Posts Tagged ‘codepaste’

Comparison of some popular pastebins

Recently I have seen a lot of links, especially on twitter, to some pieces of code hosted on some online code sites. I really liked the idea and started to use those site. Later on I discovered that they are called pastebins  and have been existing for a long time, mainly among the IRC community.

Because each time I wanted to use this service, I wondered which one to use, I decided to do some comparison and  outline the differences.  Thus picked the ones I have most seen or used and compared them with each other. My chosen pastebins are:

 

Paste-it.net

Paste-it.net supports a very large number of languages.  Almost all popular languages can be chosen from the list. Just as an example : C#, VB.NET Ruby, Java, Django, xml, etc.  There are even some languages I have ever heard of. I Didn’t know for example that vim is a language.

Beside the big number of supported languages I like ability to set an expiration date at most. If you need to send some co-workers a small piece of code of some internal project and don’t want it to be persisted this option helps you minimizing this risk.  Paste some code and make it disappear after one day.

paste-it

The other interesting option is the hidden check box,  with which you could hide your paste. I am not really sure how this works. You still can access this post without a password. I guess, it just will prevent you past from being listed.

When viewing a piece of code on paste-it.net you can change the language any time you wish. Beside this ability, you can’t change the theme.  You have always the basic theme with a light background. For my this is almost always just fine. You could also view the raw code, download it as a text file of tweet it.

Right to the code you get a whole bunch of Google ads. All ads are in text format with no blinking or moving party, yet a really whole bunch of them.

 

Pastie.org

Pastie.org is another simple and easy to use pastebin.  The first thing took my attention was the absent of C#  support (and actually all other .NET languages too) . I don’t thing adding support for C# will cause the developers any more effort. They could just the use theme of java for now.  On the other hand, you can choose Pascal if you wish. Ruby, RoR, C++, etc. are some of the supported languages.

pastie

Pastie allows you as well to hide you pastes. On the other hand, it not possible to make the pastes expire after some period of time.  When making a paste private, it gets a very harder name to guess instead of the usual serial number.

In addition to posting a link to your paste you can also embed it in your html. Pastie gives you a small html snippet to a JavaScript file, that inject the code inside of the Dom. Oddly enough when  you make a paste private you still get the snippet to embed, but it does nothing. It’s Pretty confusing the first time you see it. The public ones will work and display the code properly if you have a lot of horizontal space and don’t have complicated style sheets.  For this blog it failed miserably.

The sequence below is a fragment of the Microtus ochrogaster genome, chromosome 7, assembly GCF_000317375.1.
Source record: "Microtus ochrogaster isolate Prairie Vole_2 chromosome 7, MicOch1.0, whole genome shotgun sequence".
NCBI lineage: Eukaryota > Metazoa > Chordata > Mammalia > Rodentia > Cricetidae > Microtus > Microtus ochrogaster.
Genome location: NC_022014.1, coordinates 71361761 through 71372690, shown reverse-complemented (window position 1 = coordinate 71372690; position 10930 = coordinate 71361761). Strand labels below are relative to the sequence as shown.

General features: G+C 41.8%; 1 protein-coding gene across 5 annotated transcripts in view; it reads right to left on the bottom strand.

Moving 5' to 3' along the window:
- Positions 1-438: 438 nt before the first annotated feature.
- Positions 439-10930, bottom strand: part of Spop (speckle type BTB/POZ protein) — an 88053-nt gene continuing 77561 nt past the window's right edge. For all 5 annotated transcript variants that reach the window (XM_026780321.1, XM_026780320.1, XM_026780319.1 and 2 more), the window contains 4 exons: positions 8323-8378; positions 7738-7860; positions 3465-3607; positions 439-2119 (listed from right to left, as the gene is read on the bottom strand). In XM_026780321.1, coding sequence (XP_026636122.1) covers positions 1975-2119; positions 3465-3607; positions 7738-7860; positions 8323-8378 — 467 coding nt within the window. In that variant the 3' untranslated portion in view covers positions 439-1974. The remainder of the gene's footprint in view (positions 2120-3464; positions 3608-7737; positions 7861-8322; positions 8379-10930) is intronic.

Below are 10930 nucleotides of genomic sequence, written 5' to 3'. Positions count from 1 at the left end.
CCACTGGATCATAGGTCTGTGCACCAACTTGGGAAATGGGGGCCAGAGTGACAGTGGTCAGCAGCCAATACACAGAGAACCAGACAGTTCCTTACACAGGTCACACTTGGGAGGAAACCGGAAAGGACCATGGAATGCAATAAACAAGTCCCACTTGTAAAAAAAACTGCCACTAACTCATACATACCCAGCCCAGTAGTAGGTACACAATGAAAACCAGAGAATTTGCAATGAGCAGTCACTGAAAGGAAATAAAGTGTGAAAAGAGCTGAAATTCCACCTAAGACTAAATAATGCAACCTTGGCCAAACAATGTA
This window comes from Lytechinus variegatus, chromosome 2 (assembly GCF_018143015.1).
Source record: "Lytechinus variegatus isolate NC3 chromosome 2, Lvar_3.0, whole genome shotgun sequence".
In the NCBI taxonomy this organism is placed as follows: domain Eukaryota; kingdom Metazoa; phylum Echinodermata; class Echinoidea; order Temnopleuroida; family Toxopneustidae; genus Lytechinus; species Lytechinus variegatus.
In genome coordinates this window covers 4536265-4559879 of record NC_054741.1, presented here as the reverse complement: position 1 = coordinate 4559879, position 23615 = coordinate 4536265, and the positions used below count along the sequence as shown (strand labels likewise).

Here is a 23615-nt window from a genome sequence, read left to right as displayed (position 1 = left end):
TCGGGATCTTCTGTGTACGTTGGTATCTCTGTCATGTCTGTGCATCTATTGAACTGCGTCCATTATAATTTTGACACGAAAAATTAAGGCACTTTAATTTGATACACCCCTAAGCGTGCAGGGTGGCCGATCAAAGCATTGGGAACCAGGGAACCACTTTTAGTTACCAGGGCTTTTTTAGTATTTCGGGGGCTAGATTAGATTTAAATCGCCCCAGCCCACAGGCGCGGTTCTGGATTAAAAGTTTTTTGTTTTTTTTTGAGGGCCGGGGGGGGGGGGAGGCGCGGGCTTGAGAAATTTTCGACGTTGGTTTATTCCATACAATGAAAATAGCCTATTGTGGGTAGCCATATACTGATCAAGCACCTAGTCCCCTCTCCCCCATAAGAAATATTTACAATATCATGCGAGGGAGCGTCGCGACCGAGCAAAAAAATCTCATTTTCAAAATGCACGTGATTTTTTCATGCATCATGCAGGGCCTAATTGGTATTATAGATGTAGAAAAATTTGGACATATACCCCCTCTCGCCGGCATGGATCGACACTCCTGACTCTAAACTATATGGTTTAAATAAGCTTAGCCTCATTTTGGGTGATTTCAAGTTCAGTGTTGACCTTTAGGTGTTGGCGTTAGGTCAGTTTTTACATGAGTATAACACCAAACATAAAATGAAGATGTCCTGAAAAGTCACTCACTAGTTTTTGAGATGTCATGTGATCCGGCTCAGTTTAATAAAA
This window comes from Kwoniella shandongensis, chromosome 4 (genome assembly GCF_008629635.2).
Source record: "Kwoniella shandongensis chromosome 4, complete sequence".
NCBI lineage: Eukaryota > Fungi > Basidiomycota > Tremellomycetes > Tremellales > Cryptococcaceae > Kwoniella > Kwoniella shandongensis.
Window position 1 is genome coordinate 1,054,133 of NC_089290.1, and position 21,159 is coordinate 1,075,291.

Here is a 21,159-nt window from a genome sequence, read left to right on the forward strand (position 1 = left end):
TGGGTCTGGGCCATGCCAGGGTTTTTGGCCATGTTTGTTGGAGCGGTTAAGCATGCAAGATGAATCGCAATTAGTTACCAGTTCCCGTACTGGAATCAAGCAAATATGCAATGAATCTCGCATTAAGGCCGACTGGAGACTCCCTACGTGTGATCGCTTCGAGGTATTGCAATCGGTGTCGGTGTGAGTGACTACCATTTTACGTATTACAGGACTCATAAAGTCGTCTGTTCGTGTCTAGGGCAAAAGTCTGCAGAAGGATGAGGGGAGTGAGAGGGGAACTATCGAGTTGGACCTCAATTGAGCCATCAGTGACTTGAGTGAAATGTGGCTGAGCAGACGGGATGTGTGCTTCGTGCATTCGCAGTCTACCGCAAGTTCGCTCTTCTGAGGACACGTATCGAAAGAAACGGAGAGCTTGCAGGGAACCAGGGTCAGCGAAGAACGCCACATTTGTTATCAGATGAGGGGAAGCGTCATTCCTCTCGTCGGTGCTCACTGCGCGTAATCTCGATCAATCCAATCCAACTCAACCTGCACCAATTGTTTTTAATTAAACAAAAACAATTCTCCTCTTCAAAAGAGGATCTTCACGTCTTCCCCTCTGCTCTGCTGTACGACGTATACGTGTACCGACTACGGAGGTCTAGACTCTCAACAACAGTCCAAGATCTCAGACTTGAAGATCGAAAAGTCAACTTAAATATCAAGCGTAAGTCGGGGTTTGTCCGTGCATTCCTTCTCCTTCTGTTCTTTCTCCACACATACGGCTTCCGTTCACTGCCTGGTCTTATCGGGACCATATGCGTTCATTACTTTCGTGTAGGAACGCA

Another nice feature is the ability to change the theme on the fly. Not very crucial for me, but it still yet nice feature to have.

pastie-embedded

For making a bundle of code you Pastie provides you with the ability to define different sections inside your paste and giving each section a title.  One limitation of this feature is that you cannot chose different language for each section. That means you cannot paste the controller code and the mark up of some mvc page.

One graphical ad is shown decently on the right bar. Nothing else.

 

Codepaste.net

Codepaste.net is a .Net oriented pastebin.  It supports all major .Net languages with some other languages, that may be used during .Net development like JavaScript, Powershell, xml, etc. Support for C++ and Java is also available.

Because of it lack of hiding and expiration settings it is really easy to go. Just paste a snippet, give it a title, choose the language  and push the button. Some other optional information like author name and tags can be provided. After posting the code I couldn’t see anyway to edit the paste. Anyway you can register and log in to manage your pastes.

codepaste-net-screeenshot

Beside “recent posts” codepaste.net provides also feed to pastes. I have no idea why anyone would like to subscribe to some bunch of non-related code snippets.

A very interesting feature is its API. It provides access to looking up, searching and posting.  This may be very useful for integrating in other application like twitter clients. just like the URLs shorteners.

Unfortunately codepaste.net doesn’t provide a link to the raw source code, what makes copying some piece of the code a bit harder.

 

gist.github.com

gist.github.com is a service from Github, the popular project hosting service. When using gist you get all benefits of Github. Each snippet you post to gist become a Git repository with all the known capabilities like cloning, editing and pushing. Taking the embedding facility into consideration, gist.github.com is a very powerful way to post code into some html page and keeping it up to date.

gist.github.screenshot

 

Links

Wikipedia has also an article comparing some other pastebins.